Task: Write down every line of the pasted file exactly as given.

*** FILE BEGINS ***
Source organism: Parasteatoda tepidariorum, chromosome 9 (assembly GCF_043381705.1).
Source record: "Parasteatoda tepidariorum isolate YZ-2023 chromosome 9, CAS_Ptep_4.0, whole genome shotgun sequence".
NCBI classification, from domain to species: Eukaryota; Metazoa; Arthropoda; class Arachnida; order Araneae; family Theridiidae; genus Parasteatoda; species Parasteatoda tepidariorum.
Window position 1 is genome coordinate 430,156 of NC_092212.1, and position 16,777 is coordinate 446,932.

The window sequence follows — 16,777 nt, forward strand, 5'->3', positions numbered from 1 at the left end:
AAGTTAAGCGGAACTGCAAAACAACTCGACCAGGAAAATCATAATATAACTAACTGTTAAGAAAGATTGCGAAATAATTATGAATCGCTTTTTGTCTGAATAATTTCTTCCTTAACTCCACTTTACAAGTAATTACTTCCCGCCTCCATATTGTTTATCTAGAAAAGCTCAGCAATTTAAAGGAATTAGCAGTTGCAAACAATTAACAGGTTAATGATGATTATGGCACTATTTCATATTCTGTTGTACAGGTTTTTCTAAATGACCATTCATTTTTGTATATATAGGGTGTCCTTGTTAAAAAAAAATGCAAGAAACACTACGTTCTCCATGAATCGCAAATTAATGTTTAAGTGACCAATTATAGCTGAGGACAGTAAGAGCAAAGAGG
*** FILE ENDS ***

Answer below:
Source organism: Parasteatoda tepidariorum, chromosome 9 (assembly GCF_043381705.1).
Source record: "Parasteatoda tepidariorum isolate YZ-2023 chromosome 9, CAS_Ptep_4.0, whole genome shotgun sequence".
NCBI classification, from domain to species: Eukaryota; Metazoa; Arthropoda; class Arachnida; order Araneae; family Theridiidae; genus Parasteatoda; species Parasteatoda tepidariorum.
Window position 1 is genome coordinate 430,156 of NC_092212.1, and position 16,777 is coordinate 446,932.

The window sequence follows — 16,777 nt, forward strand, 5'->3', positions numbered from 1 at the left end:
AAGTTAAGCGGAACTGCAAAACAACTCGACCAGGAAAATCATAATATAACTAACTGTTAAGAAAGATTGCGAAATAATTATGAATCGCTTTTTGTCTGAATAATTTCTTCCTTAACTCCACTTTACAAGTAATTACTTCCCGCCTCCATATTGTTTATCTAGAAAAGCTCAGCAATTTAAAGGAATTAGCAGTTGCAAACAATTAACAGGTTAATGATGATTATGGCACTATTTCATATTCTGTTGTACAGGTTTTTCTAAATGACCATTCATTTTTGTATATATAGGGTGTCCTTGTTAAAAAAAAATGCAAGAAACACTACGTTCTCCATGAATCGCAAATTAATGTTTAAGTGACCAATTATAGCTGAGGACAGTAAGAGCAAAGAGG